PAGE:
On July 16, 1990, Hudson and decedent were employed by Baxter. Their duties consisted of calling on hospitals in Illinois and Wisconsin to sell Baxter's products. Hudson was a new employee who began work four weeks prior to the accident. Because Hudson was taking over decedent's accounts, decedent accompanied Hudson to introduce her to the accounts.

On the day of the accident, the two met at the Hinsdale Oasis at 6 a.m. They decided to drive Hudson's car to their appointments. Hudson believed they were to call on four or five hospitals that day. They proceeded to Kankakee for their first appointment at St. Mary's Hospital where they met with a blood bank supervisor for about 20 minutes. They next went to another hospital in Kankakee but Hudson could not remember which one. However, she testified that they left that hospital around 9 a.m. after which they went to McDonald's at the I-57 interchange where they had coffee and remained for 15 to 20 minutes. Prior to arriving at McDonald's, they had discussed the route they would take to Peoria. According to Hudson, decedent planned the route. However, Hudson could not recall the route nor could she recall if the two discussed that they had gone too far prior to the accident. As far as she could recall, Hudson believed they were on the proper route. She testified that while driving, the two had a general conversation and talked about having lunch with an "old friend" in Peoria.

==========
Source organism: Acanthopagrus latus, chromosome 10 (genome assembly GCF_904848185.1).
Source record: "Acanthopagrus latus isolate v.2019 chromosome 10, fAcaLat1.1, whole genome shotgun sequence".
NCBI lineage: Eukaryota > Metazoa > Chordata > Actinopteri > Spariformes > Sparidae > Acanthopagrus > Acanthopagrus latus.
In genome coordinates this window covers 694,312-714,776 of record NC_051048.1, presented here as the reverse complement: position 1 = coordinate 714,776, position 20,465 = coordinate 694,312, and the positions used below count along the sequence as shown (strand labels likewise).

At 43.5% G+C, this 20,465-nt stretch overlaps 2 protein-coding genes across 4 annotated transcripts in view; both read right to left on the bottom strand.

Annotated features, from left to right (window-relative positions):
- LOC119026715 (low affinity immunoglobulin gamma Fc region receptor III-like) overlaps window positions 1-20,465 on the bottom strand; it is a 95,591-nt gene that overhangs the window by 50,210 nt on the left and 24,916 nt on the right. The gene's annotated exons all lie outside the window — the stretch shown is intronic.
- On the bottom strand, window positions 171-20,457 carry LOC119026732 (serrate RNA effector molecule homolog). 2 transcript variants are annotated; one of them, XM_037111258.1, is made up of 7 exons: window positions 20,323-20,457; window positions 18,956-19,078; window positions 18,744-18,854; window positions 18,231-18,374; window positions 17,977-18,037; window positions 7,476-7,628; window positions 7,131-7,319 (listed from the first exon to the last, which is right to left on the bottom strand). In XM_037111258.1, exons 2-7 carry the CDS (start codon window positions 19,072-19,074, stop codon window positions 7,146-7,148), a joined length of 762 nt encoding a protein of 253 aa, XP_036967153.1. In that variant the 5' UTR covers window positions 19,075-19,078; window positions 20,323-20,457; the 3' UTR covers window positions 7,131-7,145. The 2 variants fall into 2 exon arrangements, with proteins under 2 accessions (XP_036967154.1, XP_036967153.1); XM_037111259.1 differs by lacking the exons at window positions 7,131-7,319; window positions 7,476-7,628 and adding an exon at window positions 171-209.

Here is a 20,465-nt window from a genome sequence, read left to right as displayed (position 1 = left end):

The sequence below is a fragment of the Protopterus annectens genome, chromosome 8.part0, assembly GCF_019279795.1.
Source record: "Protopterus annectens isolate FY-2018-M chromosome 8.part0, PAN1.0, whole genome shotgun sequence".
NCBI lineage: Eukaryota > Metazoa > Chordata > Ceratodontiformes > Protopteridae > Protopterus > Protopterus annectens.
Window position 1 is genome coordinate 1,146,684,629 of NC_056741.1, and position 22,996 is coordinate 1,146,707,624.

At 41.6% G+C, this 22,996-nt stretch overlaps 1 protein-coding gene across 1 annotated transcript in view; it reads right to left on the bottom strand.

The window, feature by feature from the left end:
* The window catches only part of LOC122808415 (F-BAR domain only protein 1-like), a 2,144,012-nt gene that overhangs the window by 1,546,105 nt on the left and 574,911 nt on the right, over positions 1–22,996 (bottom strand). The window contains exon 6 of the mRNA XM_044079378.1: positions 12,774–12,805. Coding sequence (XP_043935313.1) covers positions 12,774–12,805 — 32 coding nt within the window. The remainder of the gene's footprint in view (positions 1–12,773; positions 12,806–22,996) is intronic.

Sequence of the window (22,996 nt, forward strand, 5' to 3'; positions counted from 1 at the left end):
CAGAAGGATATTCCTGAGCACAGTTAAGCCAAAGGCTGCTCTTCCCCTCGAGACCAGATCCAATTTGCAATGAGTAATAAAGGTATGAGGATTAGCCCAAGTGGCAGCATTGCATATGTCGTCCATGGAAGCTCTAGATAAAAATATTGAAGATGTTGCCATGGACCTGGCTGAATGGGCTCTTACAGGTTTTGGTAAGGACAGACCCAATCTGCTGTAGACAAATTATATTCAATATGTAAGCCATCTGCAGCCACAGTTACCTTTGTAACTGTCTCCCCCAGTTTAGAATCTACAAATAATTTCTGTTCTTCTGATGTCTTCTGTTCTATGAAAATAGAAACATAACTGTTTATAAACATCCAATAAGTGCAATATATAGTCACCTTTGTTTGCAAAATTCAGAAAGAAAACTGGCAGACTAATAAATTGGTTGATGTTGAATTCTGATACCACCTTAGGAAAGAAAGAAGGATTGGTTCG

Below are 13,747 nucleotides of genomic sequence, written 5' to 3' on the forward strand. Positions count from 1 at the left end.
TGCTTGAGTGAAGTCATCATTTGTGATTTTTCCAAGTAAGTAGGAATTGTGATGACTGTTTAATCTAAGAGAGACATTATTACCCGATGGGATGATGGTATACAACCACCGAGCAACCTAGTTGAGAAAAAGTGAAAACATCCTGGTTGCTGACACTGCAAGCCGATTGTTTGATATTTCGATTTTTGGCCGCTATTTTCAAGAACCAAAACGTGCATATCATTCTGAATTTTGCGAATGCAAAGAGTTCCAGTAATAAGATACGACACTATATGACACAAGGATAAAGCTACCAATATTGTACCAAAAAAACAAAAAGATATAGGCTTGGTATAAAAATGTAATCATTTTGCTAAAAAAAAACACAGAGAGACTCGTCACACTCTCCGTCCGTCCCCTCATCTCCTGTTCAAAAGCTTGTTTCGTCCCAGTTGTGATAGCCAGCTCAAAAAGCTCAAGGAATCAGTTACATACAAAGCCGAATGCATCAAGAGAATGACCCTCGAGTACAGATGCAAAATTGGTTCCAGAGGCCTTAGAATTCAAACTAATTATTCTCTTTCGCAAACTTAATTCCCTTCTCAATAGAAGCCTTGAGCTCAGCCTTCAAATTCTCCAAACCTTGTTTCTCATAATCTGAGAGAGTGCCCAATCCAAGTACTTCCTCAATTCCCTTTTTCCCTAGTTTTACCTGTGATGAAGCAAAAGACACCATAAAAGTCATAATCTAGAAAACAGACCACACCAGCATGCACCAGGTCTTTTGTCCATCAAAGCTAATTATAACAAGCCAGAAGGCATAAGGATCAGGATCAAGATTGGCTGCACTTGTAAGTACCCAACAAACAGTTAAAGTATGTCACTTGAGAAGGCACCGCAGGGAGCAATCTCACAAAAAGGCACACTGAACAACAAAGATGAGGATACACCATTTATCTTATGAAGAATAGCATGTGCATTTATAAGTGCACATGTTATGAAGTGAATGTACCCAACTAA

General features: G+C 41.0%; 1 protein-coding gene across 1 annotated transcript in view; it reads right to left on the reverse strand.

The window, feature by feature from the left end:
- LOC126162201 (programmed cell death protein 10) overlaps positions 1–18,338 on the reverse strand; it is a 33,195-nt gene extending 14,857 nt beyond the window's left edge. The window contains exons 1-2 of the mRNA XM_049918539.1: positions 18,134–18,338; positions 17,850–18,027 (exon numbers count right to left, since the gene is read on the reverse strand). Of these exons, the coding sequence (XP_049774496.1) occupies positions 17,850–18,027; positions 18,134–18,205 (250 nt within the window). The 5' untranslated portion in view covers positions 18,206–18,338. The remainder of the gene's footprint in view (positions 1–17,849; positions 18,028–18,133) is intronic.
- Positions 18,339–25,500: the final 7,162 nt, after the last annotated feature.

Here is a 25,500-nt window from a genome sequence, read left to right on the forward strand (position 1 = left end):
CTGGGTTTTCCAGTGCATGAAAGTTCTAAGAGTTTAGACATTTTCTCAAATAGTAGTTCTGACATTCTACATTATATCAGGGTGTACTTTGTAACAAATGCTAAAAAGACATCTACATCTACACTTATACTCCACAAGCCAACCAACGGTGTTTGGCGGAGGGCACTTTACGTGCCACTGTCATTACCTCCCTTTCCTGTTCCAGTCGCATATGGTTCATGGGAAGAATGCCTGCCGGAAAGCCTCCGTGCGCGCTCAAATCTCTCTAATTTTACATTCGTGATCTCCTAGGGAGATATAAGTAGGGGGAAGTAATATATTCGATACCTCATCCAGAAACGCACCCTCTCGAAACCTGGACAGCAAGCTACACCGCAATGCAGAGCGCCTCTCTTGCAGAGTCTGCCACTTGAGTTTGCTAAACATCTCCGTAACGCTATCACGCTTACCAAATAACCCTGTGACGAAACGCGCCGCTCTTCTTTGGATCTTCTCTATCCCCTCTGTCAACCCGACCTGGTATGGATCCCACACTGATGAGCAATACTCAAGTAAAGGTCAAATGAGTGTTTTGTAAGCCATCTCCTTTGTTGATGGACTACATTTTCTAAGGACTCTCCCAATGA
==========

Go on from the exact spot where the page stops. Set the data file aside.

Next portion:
According to Hudson, the last thing she remembers was leaving McDonald's, getting on I-57, and proceeding south on I-57. She did not remember seeing the semi-trailer, any flashing lights, or orange markers before the accident. The next thing she recalled was waking up at a hospital two days later.

Hudson did not recall speaking to a State trooper subsequent to the accident and telling him "that while traveling southbound on I-57 was listening to the radio and must have driven off the roadway striking the disabled truck and trailer." In a conversation with plaintiff's investigator, Hudson answered that she was not lost at the time of the accident and that her intended route was to take I-57 from Kankakee south to Route 24, and Route 24 into Peoria. Hudson did not recall making this statement.

Subsequent to her deposition, Hudson executed an affidavit in which she stated that at the time of the accident, she and decedent were enroute to meet a blood bank supervisor in Peoria. She indicated that the meeting was to begin at the hospital and then they planned to take the supervisor out to lunch. The affidavit avers:

"That the reference in my deposition of June 7, 1991 to having lunch with an old friend is a reference to the blood bank supervisor we were going to have lunch with in order to generate additional sales on behalf of Baxter Health Care Corporation."

The most direct route between Kankakee and Peoria is I-57 to Route 24, then Route 24 westbound into Peoria. In her answer, Hudson admits that the accident occurred at milepost 267, or 16 miles ...